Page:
Creating a good way to search company websites might seem like a lot easier task than the job facing, say, Yahoo or Google – which have to cover the entire Internet. But, in fact, companies can often face more difficult search-related problems.
Because companies use myriad customized and specialized software programs, they often find that important content is not in the latest Web format – or any Web format at all – making it hard or impossible for search engines to find it. And in a digital world, where costumers expect the latest information at their fingertips, such shortcomings can translate into lost dollars. For instance, if you’re searching an automaker’s site for information about a braking system, it’s likely to be in an owner’s manual in PDF format – not an HTML page. It might also be in a Help section, or somewhere else. For many corporate search engines, finding the information on the first try is not a sure bet.
Solving this problem – while it’s not as glamorous as participating in the latest Web 2.0 startup – has turned into a burgeoning cottage industry. Baynote, an 18-month-old Cupertino, CA company, is one of the latest in a rash of businesses now applying technology to improve corporate Web searching. Baynote’s solution, a Content Guidance System, which was announced yesterday, gives companies a piece of code, equivalent to a Web cookie, to place on their pages and in their search engine. It’s a small packet with a lot to do: tracking, among other things, what a site’s visitors search, how they move their mouse, what results they click on, and how long they spend looking at pages.
The system then feeds all this information back into an analytics engine hosted by Baynote. This engine then does something clever: it analyzes the data to decide when a search succeeds, and also builds a database of successful (and unsuccessful) searches. Over time, then, people who search on companies that use Baynote are given a list of documents that others have viewed when searching on the same term – along with how many people found it useful.
This technique builds on the concept of tagging, says Baynote CEO Jack Jia, in which people mark Web pages with publicly viewable labels that anyone else can use to search pages. The concept, which has become a cornerstone of popular websites such as Flickr and Delicious (both now owned by Yahoo), is drawing interest from businesses since the search terms are defined by a user community, and thus reflect popular opinion about content, rather than relying on either company librarians or computer-driven algorithms.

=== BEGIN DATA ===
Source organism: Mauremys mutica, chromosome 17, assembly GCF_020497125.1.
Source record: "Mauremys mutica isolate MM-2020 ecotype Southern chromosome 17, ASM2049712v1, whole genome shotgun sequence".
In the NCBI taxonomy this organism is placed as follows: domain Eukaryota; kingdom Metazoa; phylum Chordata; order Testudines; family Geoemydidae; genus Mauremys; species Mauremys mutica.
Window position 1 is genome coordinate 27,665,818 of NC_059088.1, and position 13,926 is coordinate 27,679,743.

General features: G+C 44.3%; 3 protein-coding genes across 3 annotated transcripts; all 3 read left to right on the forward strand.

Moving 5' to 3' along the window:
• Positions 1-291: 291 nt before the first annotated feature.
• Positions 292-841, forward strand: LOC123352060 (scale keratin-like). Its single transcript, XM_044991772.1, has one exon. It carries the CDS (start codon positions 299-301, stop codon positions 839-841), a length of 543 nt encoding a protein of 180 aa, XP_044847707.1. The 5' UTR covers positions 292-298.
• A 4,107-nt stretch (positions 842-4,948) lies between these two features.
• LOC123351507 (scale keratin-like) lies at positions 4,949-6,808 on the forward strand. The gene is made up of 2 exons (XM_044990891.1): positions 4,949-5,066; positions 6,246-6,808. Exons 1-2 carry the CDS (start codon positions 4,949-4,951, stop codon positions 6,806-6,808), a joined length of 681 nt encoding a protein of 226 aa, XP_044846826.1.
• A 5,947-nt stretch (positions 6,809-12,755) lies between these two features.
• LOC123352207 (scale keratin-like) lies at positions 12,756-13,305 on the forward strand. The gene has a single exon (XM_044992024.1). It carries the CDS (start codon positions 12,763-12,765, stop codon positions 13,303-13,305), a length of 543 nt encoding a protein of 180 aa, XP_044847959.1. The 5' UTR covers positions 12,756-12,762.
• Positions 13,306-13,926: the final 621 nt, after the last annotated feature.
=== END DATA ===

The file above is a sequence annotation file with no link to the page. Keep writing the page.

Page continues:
The problem with tagging, Jia says, is that most people simply don’t do it. And when users do, they rarely go back to update those tags. Baynote’s approach is to treat the search terms as tags, then allow others to see what searches have been successful and for how many people. Its Content Guidance System is currently being used by eight customers, including LSI Logic, Interwoven, and Semiconductor Equipment and Materials International (SEMI), a semiconductor industry association. It’s offered as a hosted Web application (with subscriptions ranging from $95 to $950 a month).
SEMI, which represents more than 2,100 manufacturers of semiconductor-related equipment, has used Baynote for about six weeks, as an enhancement to Alta Vista, the search engine it uses on its website. Jonathan Davis, SEMI vice president of marketing and communications, says the difference is noticeable: people who searched on “Semicon West,” for example, an event that SEMI organizes, used to get an abstract from the 2004 Semicon West as the first link, perhaps because it has the phrase “Semicon West” in it more frequently. Since introducing Baynote, though, the same search pulls up not only this year’s page, but also the registration page, since it’s currently the most sought-after one.
Baynote offers its clients a variety of ways to present information, including guides to what’s popular and what terms others have used after their first search attempt. For its corporate customers, it also generates reports that provide information on common search terms that always fail and where visitors with similar interests go when they’re on the company’s site. Some of Baynote’s technology is its own, but it’s partnered with IBM for full-text search and with Omniture for Web analytics (Omniture and Baynote share a venture investor in Hummer Winblad).
Baynote enters a market with plenty of other options, though. Companies such as Endeca Technologies, Fast Search & Transfer ASA, and Mondosoft A/S have developed methods to improve corporate search, both on company websites and internal corporate Web portals. But Dan Keldsen, an analyst with the Delphi Group in Boston, says these firms tend to focus on either enhancing the navigation aspect or the search aspect, rather than on both. In addition, he says, Baynote’s application “is clever – the search gets smarter as people use it. It’s a fairly novel approach, and there is an indirect kind of wisdom-of-crowds effect.”
Jia points out that Baynote is as much a search-engine enhancer as a pure search tool. He also says there’s plenty of room to improve business searching, citing a study by the Pew Internet & American Life Project showing that 83 percent of all general searches end in failure, and another from Atlas Research that says more than half of Internet users decide not to carry out common actions, such as filling out a registration form, downloading a white paper, or making a purchase, if it takes three clicks or more to find what they want.
While those studies were based largely on consumer search engines, if they’re at all similar to what businesses experience, this new cottage industry may thrive.